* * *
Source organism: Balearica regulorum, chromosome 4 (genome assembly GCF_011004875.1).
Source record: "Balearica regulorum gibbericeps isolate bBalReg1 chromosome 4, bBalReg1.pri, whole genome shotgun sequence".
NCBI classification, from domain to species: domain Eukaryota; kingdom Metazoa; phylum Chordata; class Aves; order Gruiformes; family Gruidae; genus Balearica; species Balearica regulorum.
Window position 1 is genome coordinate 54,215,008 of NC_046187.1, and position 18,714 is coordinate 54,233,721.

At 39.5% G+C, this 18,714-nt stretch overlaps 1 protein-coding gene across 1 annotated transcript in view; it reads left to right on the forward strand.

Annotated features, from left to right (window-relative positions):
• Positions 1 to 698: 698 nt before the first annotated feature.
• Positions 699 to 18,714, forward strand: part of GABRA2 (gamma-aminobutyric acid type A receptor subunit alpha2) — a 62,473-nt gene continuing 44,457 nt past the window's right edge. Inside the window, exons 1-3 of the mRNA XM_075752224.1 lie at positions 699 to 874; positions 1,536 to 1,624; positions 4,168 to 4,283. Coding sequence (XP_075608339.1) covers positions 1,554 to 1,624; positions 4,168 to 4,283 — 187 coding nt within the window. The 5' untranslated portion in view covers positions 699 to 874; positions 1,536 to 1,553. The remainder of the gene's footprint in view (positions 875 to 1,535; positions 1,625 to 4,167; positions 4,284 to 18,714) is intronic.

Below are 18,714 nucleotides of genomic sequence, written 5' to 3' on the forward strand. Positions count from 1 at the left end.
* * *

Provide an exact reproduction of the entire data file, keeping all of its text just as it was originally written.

Source organism: Balearica regulorum, chromosome 4 (genome assembly GCF_011004875.1).
Source record: "Balearica regulorum gibbericeps isolate bBalReg1 chromosome 4, bBalReg1.pri, whole genome shotgun sequence".
NCBI classification, from domain to species: domain Eukaryota; kingdom Metazoa; phylum Chordata; class Aves; order Gruiformes; family Gruidae; genus Balearica; species Balearica regulorum.
Window position 1 is genome coordinate 54,215,008 of NC_046187.1, and position 18,714 is coordinate 54,233,721.

At 39.5% G+C, this 18,714-nt stretch overlaps 1 protein-coding gene across 1 annotated transcript in view; it reads left to right on the forward strand.

Annotated features, from left to right (window-relative positions):
• Positions 1 to 698: 698 nt before the first annotated feature.
• Positions 699 to 18,714, forward strand: part of GABRA2 (gamma-aminobutyric acid type A receptor subunit alpha2) — a 62,473-nt gene continuing 44,457 nt past the window's right edge. Inside the window, exons 1-3 of the mRNA XM_075752224.1 lie at positions 699 to 874; positions 1,536 to 1,624; positions 4,168 to 4,283. Coding sequence (XP_075608339.1) covers positions 1,554 to 1,624; positions 4,168 to 4,283 — 187 coding nt within the window. The 5' untranslated portion in view covers positions 699 to 874; positions 1,536 to 1,553. The remainder of the gene's footprint in view (positions 875 to 1,535; positions 1,625 to 4,167; positions 4,284 to 18,714) is intronic.

Below are 18,714 nucleotides of genomic sequence, written 5' to 3' on the forward strand. Positions count from 1 at the left end.